The Friend Nobody Likes: Mark had shades of this. David once pointed out that the only people who liked having him around were himself and Becky, which doesn't count for much since David is his brother and Becky is his wife. DJ at least liked him as the cool older brother he never had, or at least liked him a lot more than he liked David, who he absolutely despised for a while.
Halloween Episode: Halloween probably meant more to the Conners than any other holiday on the calendar. The lengths they'd go to were pretty epic and adorable. Roseanne was even depressed the year Becky couldn't come over (having married Mark and moved to Minnesota), resulting in a Halloween Carol.
Hyde plays Darlene's boyfriend after he breakup with David.
A wee Joseph Gordon-Levitt plays DJ's immensely boring friend, George.
Dann Florek appears twice, once as Becky and Darlene's school principal, and again as a surgeon.
Hide Your Pregnancy: They tried to do this with Laurie Metcalf's pregnancy. They started with loose clothing that got larger and larger and then resorted to putting things in front of her (the most memorable moment being when Jackie sits in the bathtub with a heavy quilt over her when she, Dan and Roseanne get high on twenty year old pot). However, Metcalf ended up with one of the biggest baby bumps ever, forcing them to write in a one night stand conception so they didn't have to remove her from the rest of the season.
Informed Flaw: Dan despises his dad and repeatedly explains that he is a horrible person. Every time he's shown, though, he is wonderful and kind to the entire cast, and never once, not even to his new wife, does he seem bad. This was on purpose, and not played for laughs.
His onscreen behavior was the biggest part of Dan's loathing. His complaint was that his father was always gone and put work before his family. His doting father "routine" when he was around was, in Dan's mind, one big cover for the fact that he didn't give a crap about his family and would buy them off with gifts in the minimal time he spent with them.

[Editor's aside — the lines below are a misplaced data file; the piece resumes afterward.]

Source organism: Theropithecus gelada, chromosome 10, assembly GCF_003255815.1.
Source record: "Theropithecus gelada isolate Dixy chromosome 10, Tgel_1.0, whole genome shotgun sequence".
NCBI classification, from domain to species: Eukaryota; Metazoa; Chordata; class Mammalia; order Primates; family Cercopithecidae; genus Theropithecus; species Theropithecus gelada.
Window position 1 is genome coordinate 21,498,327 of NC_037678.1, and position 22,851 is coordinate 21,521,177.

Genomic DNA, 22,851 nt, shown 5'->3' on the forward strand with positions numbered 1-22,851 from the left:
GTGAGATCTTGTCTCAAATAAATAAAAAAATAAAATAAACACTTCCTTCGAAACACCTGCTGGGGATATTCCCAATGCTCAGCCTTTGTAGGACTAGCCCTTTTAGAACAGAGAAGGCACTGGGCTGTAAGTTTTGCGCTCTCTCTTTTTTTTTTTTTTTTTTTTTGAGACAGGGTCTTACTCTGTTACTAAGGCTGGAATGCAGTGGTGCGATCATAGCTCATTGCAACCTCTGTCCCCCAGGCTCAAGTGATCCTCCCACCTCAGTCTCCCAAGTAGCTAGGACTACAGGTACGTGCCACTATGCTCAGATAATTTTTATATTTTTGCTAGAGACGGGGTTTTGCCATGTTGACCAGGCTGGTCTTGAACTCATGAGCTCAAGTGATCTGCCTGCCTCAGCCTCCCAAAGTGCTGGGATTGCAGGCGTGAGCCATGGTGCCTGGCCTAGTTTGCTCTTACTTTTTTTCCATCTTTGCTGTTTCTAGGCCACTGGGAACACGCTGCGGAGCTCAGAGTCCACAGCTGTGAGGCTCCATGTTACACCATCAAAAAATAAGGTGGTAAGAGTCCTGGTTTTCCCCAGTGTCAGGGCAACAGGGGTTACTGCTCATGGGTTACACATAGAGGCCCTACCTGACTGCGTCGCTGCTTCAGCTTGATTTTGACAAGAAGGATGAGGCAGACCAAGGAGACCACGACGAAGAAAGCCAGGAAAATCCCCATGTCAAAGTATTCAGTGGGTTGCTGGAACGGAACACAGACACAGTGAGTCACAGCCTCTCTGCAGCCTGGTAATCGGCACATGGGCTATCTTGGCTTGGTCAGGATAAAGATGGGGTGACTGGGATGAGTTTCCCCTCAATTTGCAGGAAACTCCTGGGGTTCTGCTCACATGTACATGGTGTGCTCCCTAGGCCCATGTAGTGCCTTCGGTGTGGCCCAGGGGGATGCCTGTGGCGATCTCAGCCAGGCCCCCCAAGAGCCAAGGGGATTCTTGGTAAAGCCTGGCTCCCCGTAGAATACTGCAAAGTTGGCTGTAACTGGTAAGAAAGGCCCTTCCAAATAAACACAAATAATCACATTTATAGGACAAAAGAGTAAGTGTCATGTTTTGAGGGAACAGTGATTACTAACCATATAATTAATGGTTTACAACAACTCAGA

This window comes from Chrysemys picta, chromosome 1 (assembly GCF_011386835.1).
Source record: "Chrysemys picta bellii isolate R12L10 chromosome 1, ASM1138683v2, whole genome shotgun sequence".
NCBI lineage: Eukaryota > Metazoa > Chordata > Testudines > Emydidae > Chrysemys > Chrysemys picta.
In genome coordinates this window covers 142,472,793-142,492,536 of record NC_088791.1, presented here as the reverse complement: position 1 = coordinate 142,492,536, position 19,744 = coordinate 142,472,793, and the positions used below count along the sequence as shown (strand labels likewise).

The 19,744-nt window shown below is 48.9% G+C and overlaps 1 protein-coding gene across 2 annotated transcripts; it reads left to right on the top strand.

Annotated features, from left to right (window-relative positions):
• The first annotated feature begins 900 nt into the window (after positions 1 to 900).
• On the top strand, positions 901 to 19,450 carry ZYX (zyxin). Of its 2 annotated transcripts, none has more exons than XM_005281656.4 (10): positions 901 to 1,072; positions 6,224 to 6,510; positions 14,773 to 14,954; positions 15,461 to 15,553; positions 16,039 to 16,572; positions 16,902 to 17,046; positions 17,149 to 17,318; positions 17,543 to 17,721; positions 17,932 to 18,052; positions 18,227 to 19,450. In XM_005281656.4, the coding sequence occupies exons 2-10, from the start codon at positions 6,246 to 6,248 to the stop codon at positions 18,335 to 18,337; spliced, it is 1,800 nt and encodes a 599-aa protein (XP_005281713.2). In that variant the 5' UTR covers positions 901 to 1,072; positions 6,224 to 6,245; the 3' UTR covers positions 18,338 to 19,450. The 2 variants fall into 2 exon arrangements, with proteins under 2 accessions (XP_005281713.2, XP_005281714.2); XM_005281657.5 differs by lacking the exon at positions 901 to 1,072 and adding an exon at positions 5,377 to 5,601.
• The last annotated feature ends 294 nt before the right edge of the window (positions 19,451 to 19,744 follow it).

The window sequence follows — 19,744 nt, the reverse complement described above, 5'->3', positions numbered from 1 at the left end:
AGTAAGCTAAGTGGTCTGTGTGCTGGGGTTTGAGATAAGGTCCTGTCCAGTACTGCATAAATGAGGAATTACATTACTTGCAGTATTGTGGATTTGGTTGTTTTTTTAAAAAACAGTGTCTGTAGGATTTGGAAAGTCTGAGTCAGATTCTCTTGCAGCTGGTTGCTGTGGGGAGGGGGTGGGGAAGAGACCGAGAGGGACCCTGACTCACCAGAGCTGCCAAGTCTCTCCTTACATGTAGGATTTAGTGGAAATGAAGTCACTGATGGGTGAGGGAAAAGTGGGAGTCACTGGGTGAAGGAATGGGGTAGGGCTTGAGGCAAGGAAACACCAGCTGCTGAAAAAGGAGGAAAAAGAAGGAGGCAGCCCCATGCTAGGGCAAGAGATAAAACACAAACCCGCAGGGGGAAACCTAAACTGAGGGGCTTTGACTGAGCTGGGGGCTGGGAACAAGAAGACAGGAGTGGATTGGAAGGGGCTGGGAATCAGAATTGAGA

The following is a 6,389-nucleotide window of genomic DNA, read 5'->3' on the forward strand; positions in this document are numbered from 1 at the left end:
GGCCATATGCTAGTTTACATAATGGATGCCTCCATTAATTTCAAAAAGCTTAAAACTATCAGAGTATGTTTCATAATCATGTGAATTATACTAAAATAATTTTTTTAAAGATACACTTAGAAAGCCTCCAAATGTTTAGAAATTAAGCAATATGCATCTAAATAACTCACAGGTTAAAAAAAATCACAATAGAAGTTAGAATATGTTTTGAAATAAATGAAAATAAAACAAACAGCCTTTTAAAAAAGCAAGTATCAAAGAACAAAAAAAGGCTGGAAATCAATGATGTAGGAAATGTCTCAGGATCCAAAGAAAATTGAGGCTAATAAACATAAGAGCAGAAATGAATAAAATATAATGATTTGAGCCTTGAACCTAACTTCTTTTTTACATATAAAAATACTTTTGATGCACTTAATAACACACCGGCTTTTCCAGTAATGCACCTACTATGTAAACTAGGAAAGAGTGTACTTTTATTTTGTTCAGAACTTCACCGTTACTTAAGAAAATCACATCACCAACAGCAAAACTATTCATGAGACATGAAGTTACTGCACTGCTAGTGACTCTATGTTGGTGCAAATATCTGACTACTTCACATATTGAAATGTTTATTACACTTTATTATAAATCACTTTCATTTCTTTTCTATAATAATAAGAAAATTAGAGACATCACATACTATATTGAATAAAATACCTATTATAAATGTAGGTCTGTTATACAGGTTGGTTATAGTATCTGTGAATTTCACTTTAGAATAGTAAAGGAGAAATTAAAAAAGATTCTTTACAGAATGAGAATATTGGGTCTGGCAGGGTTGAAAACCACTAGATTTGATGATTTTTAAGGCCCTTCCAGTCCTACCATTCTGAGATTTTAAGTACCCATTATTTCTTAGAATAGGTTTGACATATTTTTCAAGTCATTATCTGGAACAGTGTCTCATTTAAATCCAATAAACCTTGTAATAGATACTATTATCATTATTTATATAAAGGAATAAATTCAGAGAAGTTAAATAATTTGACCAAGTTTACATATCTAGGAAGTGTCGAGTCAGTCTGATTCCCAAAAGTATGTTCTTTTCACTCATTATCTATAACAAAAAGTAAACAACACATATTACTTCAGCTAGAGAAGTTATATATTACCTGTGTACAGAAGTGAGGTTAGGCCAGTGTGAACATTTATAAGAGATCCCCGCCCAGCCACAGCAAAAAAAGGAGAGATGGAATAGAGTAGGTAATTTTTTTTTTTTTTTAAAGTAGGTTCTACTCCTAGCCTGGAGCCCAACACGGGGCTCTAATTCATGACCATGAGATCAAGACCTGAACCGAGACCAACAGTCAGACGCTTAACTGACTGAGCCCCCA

Then again, a lot of the behavior that Dan interpreted as neglectful turned out to be a result of his father's attempts to shield his family from his wife's chronic mental illness.
Jail Bake: The morning after Dan beats up Fisher and spends the night in jail, Crystal comes over and gives him a cupcake with a nail file baked inside it.
Jerk Ass: Roseanne; Darlene and Becky (to a less extent when compared to their mother)
Heel Realization: Darlene went through this over the course of a few episodes after her break-up with David. She realized she felt closer to David than anyone and how much she hurt him by dumping him, as well as how badly she treated him. It didn't help that her new boyfriend dumped her for treating him the way she treated David.
Jerk with a Heart of Gold: Mark in the later seasons, especially during Darlene and David's wedding episode where he not only shows compassion towards the brother he bullied his entire life, but also his own pain over their crappy home life. When David complains that their parents aren't there for his wedding, Mark looks him dead in the eye and tells him the Conners were better parents to the two of them than their birth parents ever were. They are their real parents as far as he's concerned.
* walks on camera to odd one-knee pose* "I helped pick the numbers!"
A high proportion of episodes from Season 9 consist solely of Jackie and Roseanne hamming it up - going to a day spa, hanging out with the girls from Absolutely Fabulous, and so on.
Let's Get Dangerous: The fallout of Jackie's relationship with Fisher is mostly centered on her and Roseanne (and, to a lesser extent, Darlene) as they discover the bruises and have to deal with both the domestic abuse and the idiosyncrasies of their own sisterhood. Roseanne convinces Jackie to see a doctor and tells Dan they're going to the hospital. They go, and Dan is left to his own devices. And then he silently gets his coat and leaves through the back door. It may well be the most intense and subtle pre-asskicking declaration in sitcom history.
Mama Bear / Papa Wolf: Roseanne and Dan, respectively. They're not only protective of their own children, but also of Jackie, Roseanne's sister (as Fisher found out the hard way), and David, Darlene's boyfriend (as his real mother found out the hard way). Messing with anyone the Conners consider family is generally a bad idea.
Also Becky's boss, who fired her using abusive language. Dan was mean to him, but Mark actually hit him. Although Dan likely was about to beat him senseless himself until he found out Mark had beaten him to it.
Darlene is quite the bitch about it too. Her interfering with the operation of Roseanne's diner—the chief source of income for the family—doesn't help her case at all.
Mental Story: The last season turns out to be a book that Roseanne is writing.
Moebius Neighborhood: The neighborhood's geometry is extremely vague, and the Conners deal with arriving, recurring, and departing neighbors, but never more than one family at a time.
Monochrome Casting: Somewhat subverted; while most of the main characters are Caucasian, several friends, neighbors, poker buddies and co-workers are not.
Mood Whiplash: Aside from its famous final season and ending, later seasons stray into new territory with slightly Anvilicious episodes about racism and abortion.